“Das Erdbeben in Chili” (“The Earthquake in Chile”) was the first of Heinrich von Kleist’s Novellen to appear in print, and in many ways it is emblematic of all of his tales. The refugees from the earthquake, which hit Santiago in 1647, experience in literal fashion what Kleist regards as the general condition of human existence—people are set adrift from the regular order of their days, and the visible framework of the world falls into unexpected collapse. Life’s cataclysms, be they geological or psychological, are not inevitable, but they are unpredictable. Kleist’s stories are fraught with accidents and unexpected reversals which confound human response.
When Jeronimo hears the bells signaling his lover’s execution, he vows to die with her. He is preparing to hang himself when the earthquake hits, destroying the prison and setting him free. Each lover thinks the other is dead, but they find each other, and Josepha has their baby with her. In the company of other refugees, they experience a night of Edenic calm, convinced they have been saved by divine miracle. Those who have fled with them do not mention their illicit love, which had sentenced Josepha to death and Jeronimo to prison. Drawn together in extremity, the human family is as one. By morning the tremors stop, and Josepha is eager to go to the cathedral to give thanks. As she and Jeronimo enter, they hear the priest describing the earthquake as a punishment for moral laxity, and he mentions the young lovers by name. They try to leave but are recognized. The outraged crowd turns murderous and beats them to death in front of the cathedral.
Kleist’s later protagonists do not fall victim to the sort of direct, unanswerable force which destroys Jeronimo and Josepha. Later characters are more active and articulate; their fates are more complex. No matter how involved their stories, however, all Kleist’s heroes share a native ingenuousness with the two young lovers in “The Earthquake in Chile.” These characters attempt to keep a strange world at bay by allegiance to an inner certainty which is precarious and enigmatic but deeply felt. Such convictions may produce suffering and confusion or, on occasion, redemption. Kleist’s characters ask questions, faint, describe the world or themselves as mad, but they cling to their own sense of truth as best they can. This haphazard bravery has its wellspring in human feeing, which in Kleist’s world endows it with a sort of purity and honor.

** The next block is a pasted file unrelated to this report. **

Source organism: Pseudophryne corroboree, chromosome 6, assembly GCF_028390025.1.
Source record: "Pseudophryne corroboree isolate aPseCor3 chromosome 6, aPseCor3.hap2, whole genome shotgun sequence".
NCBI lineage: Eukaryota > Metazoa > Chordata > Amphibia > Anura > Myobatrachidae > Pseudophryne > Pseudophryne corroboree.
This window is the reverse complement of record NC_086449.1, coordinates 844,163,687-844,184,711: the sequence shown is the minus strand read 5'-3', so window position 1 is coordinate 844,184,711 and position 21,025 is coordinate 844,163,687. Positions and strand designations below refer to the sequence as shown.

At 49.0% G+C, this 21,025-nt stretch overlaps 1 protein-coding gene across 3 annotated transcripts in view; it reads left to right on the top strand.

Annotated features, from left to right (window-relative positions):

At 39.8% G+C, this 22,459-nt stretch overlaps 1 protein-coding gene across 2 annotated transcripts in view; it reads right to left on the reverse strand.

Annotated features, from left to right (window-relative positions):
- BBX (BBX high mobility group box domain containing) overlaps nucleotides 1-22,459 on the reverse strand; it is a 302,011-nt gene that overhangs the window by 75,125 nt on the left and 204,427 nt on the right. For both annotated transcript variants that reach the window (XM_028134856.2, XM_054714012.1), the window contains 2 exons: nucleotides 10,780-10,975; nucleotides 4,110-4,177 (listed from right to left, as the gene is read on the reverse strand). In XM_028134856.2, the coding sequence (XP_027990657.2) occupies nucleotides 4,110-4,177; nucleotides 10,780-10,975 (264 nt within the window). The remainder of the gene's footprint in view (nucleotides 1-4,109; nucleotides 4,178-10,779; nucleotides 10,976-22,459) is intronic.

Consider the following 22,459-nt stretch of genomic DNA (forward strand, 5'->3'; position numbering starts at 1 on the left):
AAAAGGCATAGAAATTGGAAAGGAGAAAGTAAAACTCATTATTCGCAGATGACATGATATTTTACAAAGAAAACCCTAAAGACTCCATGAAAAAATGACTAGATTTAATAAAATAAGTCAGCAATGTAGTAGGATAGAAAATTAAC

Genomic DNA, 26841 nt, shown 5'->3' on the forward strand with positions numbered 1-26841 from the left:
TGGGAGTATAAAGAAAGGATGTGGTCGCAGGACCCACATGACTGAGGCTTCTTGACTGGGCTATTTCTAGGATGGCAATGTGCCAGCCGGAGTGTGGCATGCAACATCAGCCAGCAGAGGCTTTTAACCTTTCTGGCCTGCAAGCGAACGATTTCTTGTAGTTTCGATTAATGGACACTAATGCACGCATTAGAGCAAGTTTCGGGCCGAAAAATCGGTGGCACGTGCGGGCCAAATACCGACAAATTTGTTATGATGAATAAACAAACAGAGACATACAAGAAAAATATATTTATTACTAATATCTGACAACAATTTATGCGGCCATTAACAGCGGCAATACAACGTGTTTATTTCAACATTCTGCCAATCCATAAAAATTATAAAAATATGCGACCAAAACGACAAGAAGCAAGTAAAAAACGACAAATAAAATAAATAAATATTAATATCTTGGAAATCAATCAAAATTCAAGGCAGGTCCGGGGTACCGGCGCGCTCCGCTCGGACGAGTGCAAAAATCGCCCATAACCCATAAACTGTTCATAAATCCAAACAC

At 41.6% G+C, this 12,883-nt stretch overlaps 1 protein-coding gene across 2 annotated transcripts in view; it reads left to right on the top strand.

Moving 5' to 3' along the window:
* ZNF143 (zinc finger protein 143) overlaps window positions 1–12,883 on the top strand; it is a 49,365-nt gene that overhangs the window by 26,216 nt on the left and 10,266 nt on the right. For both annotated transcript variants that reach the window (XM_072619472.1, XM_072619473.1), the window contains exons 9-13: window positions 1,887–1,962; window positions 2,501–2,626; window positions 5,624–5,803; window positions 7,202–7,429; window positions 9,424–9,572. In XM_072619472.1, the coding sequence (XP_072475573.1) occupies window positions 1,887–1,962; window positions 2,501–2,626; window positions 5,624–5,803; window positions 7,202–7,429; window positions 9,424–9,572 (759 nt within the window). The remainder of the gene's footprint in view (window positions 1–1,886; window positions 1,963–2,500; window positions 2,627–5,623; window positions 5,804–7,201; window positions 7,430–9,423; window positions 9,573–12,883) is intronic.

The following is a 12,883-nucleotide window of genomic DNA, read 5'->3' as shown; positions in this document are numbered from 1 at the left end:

“The Marionette Theater”
In “Über das Marionettentheater” (“The Marionette Theater”), Kleist describes the difference between a marionette and a human dancer. Because the puppet is built around a center of gravity, its limbs move effortlessly and in harmony; it is possessed of every grace. Perfectly controlled from above, it is so light its feet barely touch the earth. Human dancers, although free from strings and able to move as they desire, are weighted to the earth. Their motions are typically awkward and artificial attempts to mime the weightless grace of the marionette. Characters such as Littegarde and Friedrich in “Der Zweikampf” (“The Duel”) and several of Kleist’s heroines intimate that some dancers can locate the center of gravity and dance with intuitive grace.
The Marquise of O——
The Marquise of O—— is one such character. She is a young widow rearing her children quietly in the shelter of her father’s house. To her great disbelief, she learns that she is pregnant. Her parents are shocked and then mortified when she denies any knowledge of how such a condition could have arisen. An examining doctor makes jokes at her expense; she is scorned by her brother and driven from the house by her father. Retaining her dignity and poise, the marquise settles herself and her children in new quarters and advertises in the newspaper for the unknown man to come forth.
A few months before, Count F—, commander of forces which had the marquise’s father’s castle under siege, had rescued the young widow from a band of his own men. She called the count her angel and fainted, but the commander himself then took advantage of her. Count F— returns months later and asks to marry the marquise. He is in love with her and ashamed of his deed, but he does not admit to the rape. By then, the marquise has discovered her pregnancy and rejects him, declaring herself unworthy.
In great embarrassment, Count F— answers the newspaper ad. The family is happily relieved. Ashamed of their past conduct, they are anxious to put the embarrassing incident aside. They welcome the count into the family and make wedding plans. It is the marquise who hesitates. Her trust had been betrayed, and she is too honorable to capitulate immediately to the count’s advances; she is also too honest to deny love for the sake of revenge. She marries Count F—, and the two produce a houseful of children and live happily ever after. The marquise, who answers to no force except her own honorable convictions, is one of the strongest heroines in all of short fiction. Toni, the heroine of “Die Verlobung in St. Domingo” (“The Engagement in Santo Domingo”) is a similar character, but her faith and confident actions cost her her life.
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